In the workforce, in academia, where everyone is a bit weird and everyone is valued simply for the expertise they offer, I knew where I fit in and I knew how I could flourish.

In this new world, I’m afraid I won’t ever be able to flourish – and that in my lack of flourishing, I will stunt my children’s future as well.

I’m not going to let my fears make a decision for me, when I believe on principle that a self-directed education is ideal for children, and when I observe pragmatically the stress that a classroom environment would add to our family life. I’m going to choose to let my love for my family be the motivating factor here instead!

But I’m still afraid.

Posted in family life

his hands were dancing

Hands are useful communicators.

Sometimes we use them deliberately, pointing at an object of interest or gesturing to show how large or small an item is.

Other times they are less intentional – for example, someone may scratch their head or rub their chin while thinking, subtly communicating to others that now is not a good time to interrupt them, or that the pause in the conversation doesn’t mean they aren’t paying attention!

Sometimes we are able to communicate emotions or needs with our hands faster than we are able to share them verbally.

My husband and my mom will both notice when my hands drift to my arms and start picking (a sign of escalating tension or anxiety, typically), and try to address whatever is going on; it would be very difficult for me to break into the flow of the conversation to bring up my anxiety until I was much closer to a meltdown.

Another good example of this is from Rondel the other afternoon, when he saw a bee near Aubade in the kiddie pool and started flapping his hands frantically until I came over and asked what was wrong; he told me later that his hands were telling me that he needed me. The worry of the moment made it difficult for him to access the relevant words, but his hands were able to alert me that something was going on.

Probably my favorite expression of hand communication, however, comes from a moment when Rondel’s hands were demonstrating a thrill of joy.

We were stopped at a red light waiting to turn left out of our neighborhood, and the boys asked me why we weren’t moving. “We’re waiting for the light to turn green,’ I explained, and showed them where to watch for the green light. When it finally turned green, Rondel’s hands went crazy waving around – and a minute later, when he had calmed down, he told me (referring to himself as “you”) that “Your hands were dancing because you were so excited that the light turned green!”

His hands were dancing.

I can’t really think of a more beautiful way to express the unadulterated, uninhibited demonstration of joy and excitement that is Rondel’s happy hand flapping. His hands were communicating to me the rush of pleasure that he was feeling, allowing me to share in it more deeply than a verbal declaration would have accomplished.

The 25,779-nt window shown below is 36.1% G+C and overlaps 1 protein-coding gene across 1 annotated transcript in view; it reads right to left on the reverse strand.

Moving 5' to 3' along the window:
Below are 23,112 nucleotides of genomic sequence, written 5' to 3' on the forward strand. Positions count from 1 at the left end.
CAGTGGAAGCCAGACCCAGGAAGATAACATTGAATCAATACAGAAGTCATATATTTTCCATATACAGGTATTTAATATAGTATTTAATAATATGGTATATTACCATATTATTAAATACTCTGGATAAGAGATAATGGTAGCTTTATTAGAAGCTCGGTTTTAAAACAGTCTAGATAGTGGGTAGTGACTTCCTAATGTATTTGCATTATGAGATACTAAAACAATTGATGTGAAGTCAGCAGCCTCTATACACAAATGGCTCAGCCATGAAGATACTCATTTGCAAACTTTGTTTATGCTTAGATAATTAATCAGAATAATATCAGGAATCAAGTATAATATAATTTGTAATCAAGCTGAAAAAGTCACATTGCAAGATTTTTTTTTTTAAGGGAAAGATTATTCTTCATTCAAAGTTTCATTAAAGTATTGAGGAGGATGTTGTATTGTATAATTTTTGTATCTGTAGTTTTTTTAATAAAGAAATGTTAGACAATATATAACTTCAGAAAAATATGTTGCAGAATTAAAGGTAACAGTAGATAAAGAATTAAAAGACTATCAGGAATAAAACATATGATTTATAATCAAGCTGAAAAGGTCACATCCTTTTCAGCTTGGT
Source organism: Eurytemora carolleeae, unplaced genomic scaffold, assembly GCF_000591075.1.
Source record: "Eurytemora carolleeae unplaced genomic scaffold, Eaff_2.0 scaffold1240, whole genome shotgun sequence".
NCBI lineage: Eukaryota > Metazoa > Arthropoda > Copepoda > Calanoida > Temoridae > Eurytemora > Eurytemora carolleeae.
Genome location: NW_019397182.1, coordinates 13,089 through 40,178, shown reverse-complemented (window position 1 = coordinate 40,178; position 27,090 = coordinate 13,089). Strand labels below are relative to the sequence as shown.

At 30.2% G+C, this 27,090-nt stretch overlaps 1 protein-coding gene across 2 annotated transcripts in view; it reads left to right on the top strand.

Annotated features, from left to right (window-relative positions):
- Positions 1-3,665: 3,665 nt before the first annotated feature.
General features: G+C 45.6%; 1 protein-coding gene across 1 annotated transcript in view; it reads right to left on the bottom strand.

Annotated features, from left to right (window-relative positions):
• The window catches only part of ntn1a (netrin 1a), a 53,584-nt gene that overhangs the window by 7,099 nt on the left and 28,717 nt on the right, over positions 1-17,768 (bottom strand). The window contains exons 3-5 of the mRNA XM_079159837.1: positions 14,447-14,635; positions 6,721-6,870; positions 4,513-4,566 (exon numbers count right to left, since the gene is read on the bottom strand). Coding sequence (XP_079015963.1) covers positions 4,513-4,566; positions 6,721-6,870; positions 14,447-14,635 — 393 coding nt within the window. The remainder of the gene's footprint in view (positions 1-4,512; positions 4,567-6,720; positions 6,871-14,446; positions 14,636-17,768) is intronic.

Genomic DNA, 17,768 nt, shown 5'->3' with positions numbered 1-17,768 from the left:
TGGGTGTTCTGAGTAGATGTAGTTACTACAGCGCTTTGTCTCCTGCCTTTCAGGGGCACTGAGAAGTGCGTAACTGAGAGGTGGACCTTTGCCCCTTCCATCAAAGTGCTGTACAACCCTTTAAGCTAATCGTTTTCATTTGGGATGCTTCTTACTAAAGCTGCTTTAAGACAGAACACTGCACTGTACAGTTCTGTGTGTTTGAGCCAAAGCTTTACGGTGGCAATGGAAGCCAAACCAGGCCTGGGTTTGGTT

Posted in family life, musings

stepping outside of routine

Change is hard. Routines give life structure and reduce anxiety. This is probably especially true in a partially autistic household…

But sometimes, you have to swallow your fears and set out into the great wide somewhere, without knowing what might happen, even expecting that something may happen for which you are utterly unprepared.

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And then, sometimes – more often than your fears would lead you to believe – there is freedom, and there is joy.

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There are places and times when the beauty and the wonder overcomes the discomfort of uncertainty or freezing water, and happiness can reign uncontested.

There are moments when the lure of the next rock over proves greater than your apprehension about the deep pool that lies between you and it, and moments when crossing over through your fears ends up being one of the best parts of your day because that thing you were so worried about is actually something you love, that brings out the adventurer in your soul.

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It takes a lot of energy to step outside the normal and comfortable patterns of everyday life; I’ve discovered that I need to plan for a day of rest and recovery afterwards. But the thrill of living more fully, more expansively, less bound by our anxieties and routines, is very often worth it.

And for me, the scent of the clean air, the caress of the warm sun, the rhythm of the flowing water, the strength and grace in every line of plant and rock – those things are always worth the effort it takes to find them.

(Many thanks to the friends who made this possible by inviting us along and giving me a safety net to quiet my anxieties! I wouldn’t have gone without the assurance of helping adult hands, since my husband wasn’t able to come along, and now I know that I am capable of handling this kind of adventure on my own in the future. Your support was invaluable for the moment as well as for the moments that are still to come.)